Of course the other big factor on the horizon that will impact drug benefits is Medicare Part D. The Medicare Modernization Act takes effect Jan.1, 2006. In addition to giving a drug benefit to those age 65 and older, the legislation provides subsidies to organizations offering their own drug benefit for retirees, in order to encourage plan sponsors to continue this role.
However, only 19 percent of the current 43 million Medicare beneficiaries have an employer drug plan, not counting federal retirees. The new subsidy may slow corporate exodus from retiree drug benefits, which the new general Medicare benefit is likely to otherwise accelerate.
"We're all waiting to see what employers do with this," explains Mark Merritt, president of the Washington-based Pharmaceutical Care Management Association, the national association representing pharmacy benefit managers.
"They can maintain or set up their own plans if they want to apply for the government subsidy, or they can keep their benefit status as is. In some cases, they may be able to cut some drug benefits loose, depending on what their pension rules say. No one knows what road they will take."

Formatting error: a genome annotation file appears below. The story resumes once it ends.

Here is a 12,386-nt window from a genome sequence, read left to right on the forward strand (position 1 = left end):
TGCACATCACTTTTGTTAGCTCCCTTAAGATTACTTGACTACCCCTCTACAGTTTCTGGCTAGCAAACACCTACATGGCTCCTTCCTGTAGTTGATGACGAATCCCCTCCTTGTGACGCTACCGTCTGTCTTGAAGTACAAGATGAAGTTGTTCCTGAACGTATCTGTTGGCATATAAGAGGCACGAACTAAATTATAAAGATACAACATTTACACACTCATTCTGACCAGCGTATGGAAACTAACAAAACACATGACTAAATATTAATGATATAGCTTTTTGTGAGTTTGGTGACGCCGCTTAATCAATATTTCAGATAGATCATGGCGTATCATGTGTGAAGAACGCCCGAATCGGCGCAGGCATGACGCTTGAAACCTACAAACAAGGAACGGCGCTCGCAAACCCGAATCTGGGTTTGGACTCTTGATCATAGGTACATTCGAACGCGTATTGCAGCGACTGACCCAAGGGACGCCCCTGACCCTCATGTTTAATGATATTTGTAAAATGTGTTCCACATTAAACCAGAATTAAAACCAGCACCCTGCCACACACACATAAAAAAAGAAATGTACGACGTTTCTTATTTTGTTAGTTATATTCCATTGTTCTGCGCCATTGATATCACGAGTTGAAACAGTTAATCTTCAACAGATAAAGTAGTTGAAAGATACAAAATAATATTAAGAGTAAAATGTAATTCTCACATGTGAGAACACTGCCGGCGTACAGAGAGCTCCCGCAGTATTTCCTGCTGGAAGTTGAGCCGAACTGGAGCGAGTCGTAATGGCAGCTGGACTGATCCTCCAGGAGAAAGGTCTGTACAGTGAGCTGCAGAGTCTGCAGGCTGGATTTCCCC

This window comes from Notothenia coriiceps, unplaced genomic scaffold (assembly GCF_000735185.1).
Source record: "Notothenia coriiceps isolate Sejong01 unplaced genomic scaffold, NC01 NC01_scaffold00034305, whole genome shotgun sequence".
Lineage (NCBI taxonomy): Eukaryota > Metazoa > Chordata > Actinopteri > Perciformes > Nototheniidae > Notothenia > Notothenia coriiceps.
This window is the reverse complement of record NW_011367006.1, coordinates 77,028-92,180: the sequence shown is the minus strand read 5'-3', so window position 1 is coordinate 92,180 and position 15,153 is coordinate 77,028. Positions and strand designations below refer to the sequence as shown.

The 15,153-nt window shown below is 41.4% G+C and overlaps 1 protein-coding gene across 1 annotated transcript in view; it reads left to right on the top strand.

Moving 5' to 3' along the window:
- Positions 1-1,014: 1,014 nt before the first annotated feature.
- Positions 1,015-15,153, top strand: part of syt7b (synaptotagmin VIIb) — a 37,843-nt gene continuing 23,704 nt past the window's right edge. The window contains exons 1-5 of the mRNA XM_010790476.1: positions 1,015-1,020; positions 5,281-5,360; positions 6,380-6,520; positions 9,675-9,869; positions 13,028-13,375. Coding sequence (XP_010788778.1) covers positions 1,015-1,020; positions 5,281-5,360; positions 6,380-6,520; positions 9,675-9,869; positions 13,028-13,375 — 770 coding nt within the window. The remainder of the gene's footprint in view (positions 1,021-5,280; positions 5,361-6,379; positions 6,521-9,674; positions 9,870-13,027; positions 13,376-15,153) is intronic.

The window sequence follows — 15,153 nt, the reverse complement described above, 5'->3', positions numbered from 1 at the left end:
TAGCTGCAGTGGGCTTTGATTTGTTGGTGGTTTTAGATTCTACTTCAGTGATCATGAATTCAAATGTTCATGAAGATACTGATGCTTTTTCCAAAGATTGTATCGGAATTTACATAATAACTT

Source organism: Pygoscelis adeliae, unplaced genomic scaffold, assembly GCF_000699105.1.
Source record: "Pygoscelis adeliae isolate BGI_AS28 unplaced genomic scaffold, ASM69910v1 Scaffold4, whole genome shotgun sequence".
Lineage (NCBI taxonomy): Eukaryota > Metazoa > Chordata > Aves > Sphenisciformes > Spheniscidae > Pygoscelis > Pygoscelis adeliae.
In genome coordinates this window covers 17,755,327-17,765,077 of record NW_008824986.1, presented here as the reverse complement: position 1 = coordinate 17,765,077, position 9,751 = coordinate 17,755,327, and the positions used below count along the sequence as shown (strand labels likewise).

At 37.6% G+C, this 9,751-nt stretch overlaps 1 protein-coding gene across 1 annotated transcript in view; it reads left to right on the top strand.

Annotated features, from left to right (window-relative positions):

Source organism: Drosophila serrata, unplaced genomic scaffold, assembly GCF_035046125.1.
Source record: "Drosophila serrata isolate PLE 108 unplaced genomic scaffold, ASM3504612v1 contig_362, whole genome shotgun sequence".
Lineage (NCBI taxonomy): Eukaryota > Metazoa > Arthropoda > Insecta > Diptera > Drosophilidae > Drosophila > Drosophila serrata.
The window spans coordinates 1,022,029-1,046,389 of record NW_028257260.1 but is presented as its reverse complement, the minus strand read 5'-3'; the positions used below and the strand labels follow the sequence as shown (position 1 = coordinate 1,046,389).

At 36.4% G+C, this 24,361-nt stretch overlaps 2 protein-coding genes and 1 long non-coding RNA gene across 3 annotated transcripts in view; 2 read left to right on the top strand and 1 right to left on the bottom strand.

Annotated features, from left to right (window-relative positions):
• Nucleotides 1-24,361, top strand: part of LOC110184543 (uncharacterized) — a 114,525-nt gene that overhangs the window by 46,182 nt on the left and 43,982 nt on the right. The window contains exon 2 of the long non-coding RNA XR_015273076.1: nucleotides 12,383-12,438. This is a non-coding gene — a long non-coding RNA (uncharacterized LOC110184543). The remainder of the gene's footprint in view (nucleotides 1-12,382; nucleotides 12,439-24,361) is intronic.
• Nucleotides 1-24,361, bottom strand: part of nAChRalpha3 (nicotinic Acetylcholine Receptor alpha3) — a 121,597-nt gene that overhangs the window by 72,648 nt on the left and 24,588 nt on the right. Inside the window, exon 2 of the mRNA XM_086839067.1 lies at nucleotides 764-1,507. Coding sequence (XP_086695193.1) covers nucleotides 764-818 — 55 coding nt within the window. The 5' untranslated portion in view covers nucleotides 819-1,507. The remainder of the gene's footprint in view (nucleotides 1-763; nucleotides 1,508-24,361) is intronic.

The presumption, though, is that many companies still offering a drug benefit to past employees may sunset their plans, leaving their future retirees to resort to Medicare.
"Over time, employers' retiree drug costs will decrease because fewer employers will provide any type of drug benefit coverage to this group," predicts Dana H. Felthouse, vice president of marketing for the Pharmacy Benefit Management Institute, an independent, Tempe, Ariz.-based agency that studies PBMs.
October 1, 2005
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